Not done Sir, but doing.

Plenty is doing.

"Normally, IQ is quite highly correlated with scholastic performance; and if [the Milwaukee Project] training had affected general intelligence and not just the specificity of the IQ scores, the treated and untreated groups should have differed markedly in scholastic performance. But they did not. {Despite their 30 IQ-point boost, the experimental children remained low in attainment, like their controls, at around the 10th percentile.} A reasonable interpretation of this striking result is that it was the specificity of the IQ test that had been trained up, while general intelligence remained unaffected." A.R.JENSEN, 1989, draft paper, 'Understanding g in terms of information processing.' "Infants in the inner city of Milwaukee who were considered at risk for mental retardation because their mothers had IQs of 75 or below were assigned to Experimental(E) or Control(C) groups. From a few months of age to 6 years of age, the E group was given intensive psychological intervention designed to prevent the deceleration in the rate of mental development typically seen in such children. The gains of the E group in Stanford-Binet and Wechsler IQs, as measured against the untreated C group, were considerable, peaking at about 30 IQ points at age 6, when the special intervention ended and the children entered regular school. Thereafter, the E-C difference rapidly decreased, reaching about 10 IQ points by 14 years of age. The E-C difference in IQ was not reflected in the nonsignificant E-C difference in Reading achievement scores or the questionably significant difference in Maths achievement scores, on which, by the end of the fourth grade, the mean scores for both the E and C groups were at about the 10th percentile of the normative sample. These results are most plausibly interpreted as a specific training effect of the intervention on the item content of the IQ tests without producing a corresponding change in g, the general intelligence factor common to all cognitive tests, that the IQ ordinarily reflects in the untreated population."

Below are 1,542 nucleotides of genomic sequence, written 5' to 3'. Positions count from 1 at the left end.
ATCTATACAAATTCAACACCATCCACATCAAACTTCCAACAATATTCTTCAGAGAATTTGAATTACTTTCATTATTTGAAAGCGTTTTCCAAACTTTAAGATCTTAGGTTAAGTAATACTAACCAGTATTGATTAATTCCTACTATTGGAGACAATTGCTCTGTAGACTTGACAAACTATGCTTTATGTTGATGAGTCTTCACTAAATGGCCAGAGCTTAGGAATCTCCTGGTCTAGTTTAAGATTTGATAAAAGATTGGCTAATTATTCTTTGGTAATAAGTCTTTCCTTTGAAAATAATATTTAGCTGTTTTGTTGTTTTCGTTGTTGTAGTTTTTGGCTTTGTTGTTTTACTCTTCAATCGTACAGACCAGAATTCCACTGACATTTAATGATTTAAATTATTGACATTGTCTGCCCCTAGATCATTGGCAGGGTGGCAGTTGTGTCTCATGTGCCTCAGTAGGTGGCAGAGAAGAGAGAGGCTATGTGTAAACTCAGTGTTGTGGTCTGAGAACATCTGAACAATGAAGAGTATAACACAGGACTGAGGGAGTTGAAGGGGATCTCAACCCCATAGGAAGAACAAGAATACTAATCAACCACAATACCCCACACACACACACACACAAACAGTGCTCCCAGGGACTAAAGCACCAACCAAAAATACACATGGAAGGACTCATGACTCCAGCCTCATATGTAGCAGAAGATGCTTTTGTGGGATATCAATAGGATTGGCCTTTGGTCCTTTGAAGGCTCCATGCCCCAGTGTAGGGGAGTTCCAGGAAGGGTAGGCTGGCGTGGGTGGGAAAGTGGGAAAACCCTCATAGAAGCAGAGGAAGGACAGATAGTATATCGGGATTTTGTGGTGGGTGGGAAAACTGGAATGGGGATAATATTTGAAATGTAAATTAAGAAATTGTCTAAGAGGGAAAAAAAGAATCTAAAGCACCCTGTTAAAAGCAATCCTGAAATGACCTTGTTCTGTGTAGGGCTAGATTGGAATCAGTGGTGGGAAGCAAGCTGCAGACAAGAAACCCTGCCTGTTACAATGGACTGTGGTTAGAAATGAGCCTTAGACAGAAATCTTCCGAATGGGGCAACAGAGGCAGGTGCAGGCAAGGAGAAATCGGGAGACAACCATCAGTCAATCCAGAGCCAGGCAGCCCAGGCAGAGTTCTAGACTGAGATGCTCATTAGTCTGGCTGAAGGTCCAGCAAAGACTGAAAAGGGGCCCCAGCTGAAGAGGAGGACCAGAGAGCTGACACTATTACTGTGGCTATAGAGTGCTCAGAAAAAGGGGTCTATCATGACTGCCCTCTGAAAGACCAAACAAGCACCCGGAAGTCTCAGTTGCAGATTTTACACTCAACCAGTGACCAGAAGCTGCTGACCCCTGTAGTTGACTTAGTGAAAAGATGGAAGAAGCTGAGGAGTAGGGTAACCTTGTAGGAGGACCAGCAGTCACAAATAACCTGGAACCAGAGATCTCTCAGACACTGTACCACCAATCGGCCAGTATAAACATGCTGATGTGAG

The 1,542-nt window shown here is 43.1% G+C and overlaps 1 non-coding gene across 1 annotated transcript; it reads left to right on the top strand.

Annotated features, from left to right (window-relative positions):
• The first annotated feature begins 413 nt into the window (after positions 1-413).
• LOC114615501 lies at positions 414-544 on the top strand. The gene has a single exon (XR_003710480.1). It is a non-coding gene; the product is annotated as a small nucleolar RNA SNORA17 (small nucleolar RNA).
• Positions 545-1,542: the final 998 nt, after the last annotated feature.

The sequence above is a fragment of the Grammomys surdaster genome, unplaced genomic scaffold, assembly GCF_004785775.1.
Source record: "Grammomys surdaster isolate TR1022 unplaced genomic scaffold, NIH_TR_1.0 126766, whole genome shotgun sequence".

A.R.JENSEN, 1989, 'Raising IQ without increasing g? - A review of The Milwaukee Project: Preventing Mental Retardation in Children at Risk. Developmental Review 9.

Disclaimer: this quote appears here only to spark discussion. It is not endorsed one way or the other. Make up your own mind. Or just refresh the page for another viewpoint. From a collection assembled by the late Chris Brand.